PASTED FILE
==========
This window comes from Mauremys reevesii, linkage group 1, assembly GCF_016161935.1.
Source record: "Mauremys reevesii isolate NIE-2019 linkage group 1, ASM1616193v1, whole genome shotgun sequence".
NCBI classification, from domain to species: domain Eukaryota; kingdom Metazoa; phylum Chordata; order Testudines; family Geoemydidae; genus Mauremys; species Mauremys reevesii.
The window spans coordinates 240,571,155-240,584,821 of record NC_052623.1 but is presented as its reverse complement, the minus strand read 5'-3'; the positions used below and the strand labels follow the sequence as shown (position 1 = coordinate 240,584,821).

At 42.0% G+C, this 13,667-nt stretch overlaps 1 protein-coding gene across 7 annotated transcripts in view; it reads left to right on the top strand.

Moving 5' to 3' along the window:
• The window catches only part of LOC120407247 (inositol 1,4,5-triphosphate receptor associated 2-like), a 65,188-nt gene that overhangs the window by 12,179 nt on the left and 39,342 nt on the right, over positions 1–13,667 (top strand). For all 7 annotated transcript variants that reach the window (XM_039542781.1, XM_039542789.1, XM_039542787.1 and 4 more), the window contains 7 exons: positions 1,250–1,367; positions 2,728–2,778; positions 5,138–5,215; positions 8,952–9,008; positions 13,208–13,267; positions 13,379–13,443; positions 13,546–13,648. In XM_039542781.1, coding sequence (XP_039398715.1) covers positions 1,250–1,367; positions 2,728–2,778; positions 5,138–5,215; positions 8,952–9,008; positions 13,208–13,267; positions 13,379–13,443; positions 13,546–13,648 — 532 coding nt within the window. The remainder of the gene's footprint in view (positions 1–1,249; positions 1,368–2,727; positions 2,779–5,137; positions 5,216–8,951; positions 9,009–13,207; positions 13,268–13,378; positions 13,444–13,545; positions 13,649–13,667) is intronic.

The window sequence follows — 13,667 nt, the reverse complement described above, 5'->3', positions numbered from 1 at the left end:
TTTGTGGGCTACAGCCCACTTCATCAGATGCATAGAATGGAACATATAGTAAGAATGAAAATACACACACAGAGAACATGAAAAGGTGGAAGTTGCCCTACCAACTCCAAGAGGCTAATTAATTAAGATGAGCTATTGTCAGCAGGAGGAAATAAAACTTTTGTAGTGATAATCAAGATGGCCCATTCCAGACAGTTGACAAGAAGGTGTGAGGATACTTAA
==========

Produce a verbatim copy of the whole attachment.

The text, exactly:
This window comes from Mauremys reevesii, linkage group 1, assembly GCF_016161935.1.
Source record: "Mauremys reevesii isolate NIE-2019 linkage group 1, ASM1616193v1, whole genome shotgun sequence".
NCBI classification, from domain to species: domain Eukaryota; kingdom Metazoa; phylum Chordata; order Testudines; family Geoemydidae; genus Mauremys; species Mauremys reevesii.
The window spans coordinates 240,571,155-240,584,821 of record NC_052623.1 but is presented as its reverse complement, the minus strand read 5'-3'; the positions used below and the strand labels follow the sequence as shown (position 1 = coordinate 240,584,821).

At 42.0% G+C, this 13,667-nt stretch overlaps 1 protein-coding gene across 7 annotated transcripts in view; it reads left to right on the top strand.

Moving 5' to 3' along the window:
• The window catches only part of LOC120407247 (inositol 1,4,5-triphosphate receptor associated 2-like), a 65,188-nt gene that overhangs the window by 12,179 nt on the left and 39,342 nt on the right, over positions 1–13,667 (top strand). For all 7 annotated transcript variants that reach the window (XM_039542781.1, XM_039542789.1, XM_039542787.1 and 4 more), the window contains 7 exons: positions 1,250–1,367; positions 2,728–2,778; positions 5,138–5,215; positions 8,952–9,008; positions 13,208–13,267; positions 13,379–13,443; positions 13,546–13,648. In XM_039542781.1, coding sequence (XP_039398715.1) covers positions 1,250–1,367; positions 2,728–2,778; positions 5,138–5,215; positions 8,952–9,008; positions 13,208–13,267; positions 13,379–13,443; positions 13,546–13,648 — 532 coding nt within the window. The remainder of the gene's footprint in view (positions 1–1,249; positions 1,368–2,727; positions 2,779–5,137; positions 5,216–8,951; positions 9,009–13,207; positions 13,268–13,378; positions 13,444–13,545; positions 13,649–13,667) is intronic.

The window sequence follows — 13,667 nt, the reverse complement described above, 5'->3', positions numbered from 1 at the left end:
TTTGTGGGCTACAGCCCACTTCATCAGATGCATAGAATGGAACATATAGTAAGAATGAAAATACACACACAGAGAACATGAAAAGGTGGAAGTTGCCCTACCAACTCCAAGAGGCTAATTAATTAAGATGAGCTATTGTCAGCAGGAGGAAATAAAACTTTTGTAGTGATAATCAAGATGGCCCATTCCAGACAGTTGACAAGAAGGTGTGAGGATACTTAA